Any Linux system can serve as a "server." And that word, "server," can of course mean a great many things.
The specific role that you describe .. that of handing-out network addresses to DHCP-clients .. is a bit unusual. Most commonly, one of the routers (in each isolated network-segment) does that... and to avoid nasty conflicts, you must be sure that there's always only-one source.
To be "a server," a computer simply has to run some programs (they're called daemons in Linux/Unix and services in Windows) that are designed to "listen" on various TCP/IP ports and to respond in some useful way to requests that are sent to them that way. Computers usually employ a firewall to filter-out requests that should not be allowed to arrive.
A "dedicated server" is a machine that is, well, "dedicated to" the task of "being a server." Which means not only that it has a lot of hardware capacity, but that it isn't running many programs that are un-related to the services that it is intended to perform. Large-scale installations are usually "rack-mounted," so-called "blade" servers, where each computer sits on a single circuit-card and there might be dozens of them in a single case. Each of these machines is focused on a single task ... providing a single set of services very efficiently.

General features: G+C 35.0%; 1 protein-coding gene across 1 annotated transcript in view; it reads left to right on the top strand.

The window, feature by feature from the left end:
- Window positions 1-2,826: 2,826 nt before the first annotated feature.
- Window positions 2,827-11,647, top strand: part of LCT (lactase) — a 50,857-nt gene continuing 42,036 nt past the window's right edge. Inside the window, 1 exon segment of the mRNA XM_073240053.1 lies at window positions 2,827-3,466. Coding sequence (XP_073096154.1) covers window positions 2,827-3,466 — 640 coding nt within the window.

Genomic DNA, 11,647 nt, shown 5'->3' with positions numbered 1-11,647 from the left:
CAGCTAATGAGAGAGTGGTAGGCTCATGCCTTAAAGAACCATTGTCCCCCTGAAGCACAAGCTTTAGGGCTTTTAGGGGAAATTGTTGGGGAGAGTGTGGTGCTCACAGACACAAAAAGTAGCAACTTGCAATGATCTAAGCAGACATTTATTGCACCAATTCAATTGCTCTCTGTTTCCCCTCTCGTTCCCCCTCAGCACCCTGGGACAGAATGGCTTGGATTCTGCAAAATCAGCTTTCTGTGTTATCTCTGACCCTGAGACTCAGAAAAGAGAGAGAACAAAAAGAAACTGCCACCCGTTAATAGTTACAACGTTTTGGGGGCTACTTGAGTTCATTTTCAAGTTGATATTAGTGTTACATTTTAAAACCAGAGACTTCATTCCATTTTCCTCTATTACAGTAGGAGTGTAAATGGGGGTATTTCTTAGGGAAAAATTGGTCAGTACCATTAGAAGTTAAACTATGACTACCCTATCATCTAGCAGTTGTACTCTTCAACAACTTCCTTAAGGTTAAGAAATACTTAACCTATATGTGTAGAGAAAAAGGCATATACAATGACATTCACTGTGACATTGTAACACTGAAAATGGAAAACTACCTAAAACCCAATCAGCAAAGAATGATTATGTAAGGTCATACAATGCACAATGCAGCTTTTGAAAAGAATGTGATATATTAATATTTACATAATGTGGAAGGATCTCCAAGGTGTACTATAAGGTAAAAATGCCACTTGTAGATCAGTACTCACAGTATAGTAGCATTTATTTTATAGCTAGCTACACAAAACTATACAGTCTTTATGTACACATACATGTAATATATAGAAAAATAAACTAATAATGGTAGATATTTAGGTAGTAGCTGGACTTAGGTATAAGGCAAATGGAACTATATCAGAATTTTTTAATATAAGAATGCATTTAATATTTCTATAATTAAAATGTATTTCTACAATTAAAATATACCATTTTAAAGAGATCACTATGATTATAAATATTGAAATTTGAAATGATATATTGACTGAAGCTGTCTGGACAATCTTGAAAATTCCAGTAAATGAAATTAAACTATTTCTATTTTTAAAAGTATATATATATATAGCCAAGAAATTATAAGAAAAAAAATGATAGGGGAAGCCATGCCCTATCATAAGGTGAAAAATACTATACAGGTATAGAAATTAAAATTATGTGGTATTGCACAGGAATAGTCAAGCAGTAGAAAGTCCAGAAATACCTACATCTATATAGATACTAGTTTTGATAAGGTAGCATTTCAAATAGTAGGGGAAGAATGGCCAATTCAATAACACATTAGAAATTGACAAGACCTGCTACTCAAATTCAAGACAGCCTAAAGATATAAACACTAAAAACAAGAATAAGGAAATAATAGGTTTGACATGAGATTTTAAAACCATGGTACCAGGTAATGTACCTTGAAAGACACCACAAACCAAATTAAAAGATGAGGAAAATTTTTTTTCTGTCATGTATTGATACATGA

Yet... the software that runs on each one of them is "straight out of the box Linux." Many distribution-writers have found a good niche market of building pre-planned distributions that are targeted for this type of deployment, and they have built specialized (usually open-source) tools to allow you to manage "hundreds and hundreds of blades."